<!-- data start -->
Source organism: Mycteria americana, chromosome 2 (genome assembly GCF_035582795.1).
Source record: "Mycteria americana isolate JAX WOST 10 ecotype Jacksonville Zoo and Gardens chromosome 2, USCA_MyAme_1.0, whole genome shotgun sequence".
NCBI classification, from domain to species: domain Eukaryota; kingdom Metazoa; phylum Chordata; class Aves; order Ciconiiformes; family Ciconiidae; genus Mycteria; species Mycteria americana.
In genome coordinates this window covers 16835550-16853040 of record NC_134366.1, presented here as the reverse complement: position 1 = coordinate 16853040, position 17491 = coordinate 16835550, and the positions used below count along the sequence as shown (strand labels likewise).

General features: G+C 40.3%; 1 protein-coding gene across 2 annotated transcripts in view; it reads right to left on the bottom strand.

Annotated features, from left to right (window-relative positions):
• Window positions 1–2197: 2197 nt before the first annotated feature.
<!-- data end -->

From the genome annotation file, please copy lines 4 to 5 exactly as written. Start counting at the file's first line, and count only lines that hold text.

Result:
In genome coordinates this window covers 16835550-16853040 of record NC_134366.1, presented here as the reverse complement: position 1 = coordinate 16853040, position 17491 = coordinate 16835550, and the positions used below count along the sequence as shown (strand labels likewise).

General features: G+C 40.3%; 1 protein-coding gene across 2 annotated transcripts in view; it reads right to left on the bottom strand.